After showing the humorless bartender a picture of our discovery that day of a giant (and oddly detailed) phallus drawing on a national park sign, above which was written RELEASE THE KRAKEN!!!, the driver elbowed me in the ribs and told us both to be quiet if we wanted to stay in the pub.

We soon learned that this change in demeanor had occurred because the local proprietor had come into the room. She looked to be in her mid-80s, and she wore a brown leather coat over white night gown, and as she shuffled along a quarter inch at a time, she leveled a steely gaze at each of the young men at the bar, who all smiled politely and tipped their glasses to her. Once the proprietor reached the taps, she proceeded to pour herself a touch of Guinness in a glass, one-handed I might add, without breaking eye contact with the boys at the bar. Her glass almost a quarter full, she then proceeded to shuffle back toward the doors at the back of the pub, and before leaving the room, she gave one final glance back across the bar, which in turn led the gathered unworthies to lift to their glasses and smile sheepishly to her yet again.

Not where we were, but a close comparison to the pub’s layout.

The propreiter’s exit was Tommy’s entrance. Or, I should say more accurately, his awakening, since Tommy had been in the room when the propreiter made her rounds, but his drunkenenss had perhaps not allowed him to speak up as of yet. When my companion mentioned having shot a squirrel once, Tommy loudly proclaimed (I think), “I’ve eat’ squirrel!” When we talked about how hot it was in South Florida, Tommy interjected (I think) “It’s cold here!” When it came up that was I was from Alabama, Tommy stated quite decisively (I think) “That’s a place!” You’ve noticed that I keep saying I think I understood what Tommy said because, whether due to his regional accent or the alcohol, or perhaps some combination of both, I could barely understand anything Tommy said.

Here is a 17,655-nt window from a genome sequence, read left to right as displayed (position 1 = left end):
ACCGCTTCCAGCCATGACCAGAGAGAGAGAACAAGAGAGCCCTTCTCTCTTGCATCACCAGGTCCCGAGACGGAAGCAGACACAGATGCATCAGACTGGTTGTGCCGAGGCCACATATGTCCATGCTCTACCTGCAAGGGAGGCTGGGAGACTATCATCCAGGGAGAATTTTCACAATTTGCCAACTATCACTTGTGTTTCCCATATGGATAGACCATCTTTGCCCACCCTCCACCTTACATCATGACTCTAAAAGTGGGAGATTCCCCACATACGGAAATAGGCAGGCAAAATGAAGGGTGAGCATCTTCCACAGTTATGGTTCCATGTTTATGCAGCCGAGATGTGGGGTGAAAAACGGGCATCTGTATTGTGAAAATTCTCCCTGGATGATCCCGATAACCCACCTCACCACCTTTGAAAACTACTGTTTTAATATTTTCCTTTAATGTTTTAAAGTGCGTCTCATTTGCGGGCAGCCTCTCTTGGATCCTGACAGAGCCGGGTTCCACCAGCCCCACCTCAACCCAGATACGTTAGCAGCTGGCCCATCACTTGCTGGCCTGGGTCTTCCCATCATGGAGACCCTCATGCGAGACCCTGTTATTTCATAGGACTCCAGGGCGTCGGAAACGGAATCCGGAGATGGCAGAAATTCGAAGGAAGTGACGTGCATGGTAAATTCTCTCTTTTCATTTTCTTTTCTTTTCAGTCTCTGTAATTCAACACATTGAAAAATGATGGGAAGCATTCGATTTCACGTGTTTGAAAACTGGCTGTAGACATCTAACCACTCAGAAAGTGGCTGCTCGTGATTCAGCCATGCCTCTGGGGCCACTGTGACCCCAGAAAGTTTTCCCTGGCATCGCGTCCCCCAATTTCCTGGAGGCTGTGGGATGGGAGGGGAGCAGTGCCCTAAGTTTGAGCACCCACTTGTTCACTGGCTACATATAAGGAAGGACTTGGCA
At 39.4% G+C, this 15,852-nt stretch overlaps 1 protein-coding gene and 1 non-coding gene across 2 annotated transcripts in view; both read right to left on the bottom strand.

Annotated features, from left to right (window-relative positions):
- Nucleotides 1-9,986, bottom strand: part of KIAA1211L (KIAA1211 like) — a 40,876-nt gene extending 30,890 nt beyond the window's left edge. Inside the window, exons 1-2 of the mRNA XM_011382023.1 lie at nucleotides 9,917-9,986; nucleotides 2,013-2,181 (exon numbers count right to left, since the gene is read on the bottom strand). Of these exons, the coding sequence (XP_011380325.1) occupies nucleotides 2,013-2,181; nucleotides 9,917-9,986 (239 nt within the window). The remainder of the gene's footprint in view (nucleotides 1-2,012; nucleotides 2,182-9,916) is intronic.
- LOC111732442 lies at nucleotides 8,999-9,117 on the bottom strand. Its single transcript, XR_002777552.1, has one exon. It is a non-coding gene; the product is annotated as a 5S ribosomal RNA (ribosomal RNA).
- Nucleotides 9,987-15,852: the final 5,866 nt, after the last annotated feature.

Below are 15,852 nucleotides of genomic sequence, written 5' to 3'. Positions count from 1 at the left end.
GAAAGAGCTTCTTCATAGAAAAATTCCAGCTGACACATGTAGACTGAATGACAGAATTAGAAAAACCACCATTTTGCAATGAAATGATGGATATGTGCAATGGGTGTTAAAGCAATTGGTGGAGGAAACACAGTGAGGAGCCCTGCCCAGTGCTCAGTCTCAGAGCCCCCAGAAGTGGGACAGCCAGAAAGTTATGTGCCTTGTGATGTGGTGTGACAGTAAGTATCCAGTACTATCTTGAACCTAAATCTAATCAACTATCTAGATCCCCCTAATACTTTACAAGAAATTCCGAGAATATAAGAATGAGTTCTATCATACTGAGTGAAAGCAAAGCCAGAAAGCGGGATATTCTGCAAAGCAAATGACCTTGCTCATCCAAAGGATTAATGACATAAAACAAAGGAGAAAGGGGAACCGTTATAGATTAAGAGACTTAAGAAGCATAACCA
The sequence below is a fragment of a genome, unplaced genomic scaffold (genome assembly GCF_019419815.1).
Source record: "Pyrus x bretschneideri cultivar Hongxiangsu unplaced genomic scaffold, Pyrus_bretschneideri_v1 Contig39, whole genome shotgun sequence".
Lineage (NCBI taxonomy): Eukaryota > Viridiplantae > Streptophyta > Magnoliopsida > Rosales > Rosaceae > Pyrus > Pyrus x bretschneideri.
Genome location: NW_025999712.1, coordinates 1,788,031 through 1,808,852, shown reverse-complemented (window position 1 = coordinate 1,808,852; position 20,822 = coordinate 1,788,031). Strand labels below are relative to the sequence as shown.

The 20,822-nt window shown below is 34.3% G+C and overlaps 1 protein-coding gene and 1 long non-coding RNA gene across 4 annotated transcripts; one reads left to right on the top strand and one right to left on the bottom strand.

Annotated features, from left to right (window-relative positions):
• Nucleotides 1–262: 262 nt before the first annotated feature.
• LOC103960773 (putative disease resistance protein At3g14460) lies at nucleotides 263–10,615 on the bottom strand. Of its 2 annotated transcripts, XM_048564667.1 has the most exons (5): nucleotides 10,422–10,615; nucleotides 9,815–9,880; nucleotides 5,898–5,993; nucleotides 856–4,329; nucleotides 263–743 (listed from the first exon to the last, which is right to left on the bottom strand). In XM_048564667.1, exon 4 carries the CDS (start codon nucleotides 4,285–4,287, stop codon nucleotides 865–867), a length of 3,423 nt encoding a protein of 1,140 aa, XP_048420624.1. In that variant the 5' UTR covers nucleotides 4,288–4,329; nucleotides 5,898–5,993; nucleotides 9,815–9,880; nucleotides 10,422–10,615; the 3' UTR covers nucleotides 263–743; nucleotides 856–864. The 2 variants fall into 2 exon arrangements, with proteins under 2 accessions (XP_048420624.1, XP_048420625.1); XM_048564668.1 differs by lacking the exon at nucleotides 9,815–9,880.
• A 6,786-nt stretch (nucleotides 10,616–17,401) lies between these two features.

Tommy’s only clear contribution of the night came when my companion, the driver, and I were getting up to leave, and one of us meniontioned the importance of layering. At this, Tommy saw his chance. He stood up, whipped open his coat and pronounced, “That’s why they call me Two-Jacket Tommy!” We laughed and nodded to Two-Jacket and went on our way, leaving Tommy to contemplate his jackets and the bottom of his glass in relative peace.

As we walked down that street headed back to our hotel, I said to Fahey that I felt bad about it, but I couldn’t understand anything Tommy had said all night. Fahey laughed so loudly that it echoed through the surrounding alleway and says to me “And you think I could!”

I hope that was a fun to read as it was for me to experience! More to come soon.

-The Clerk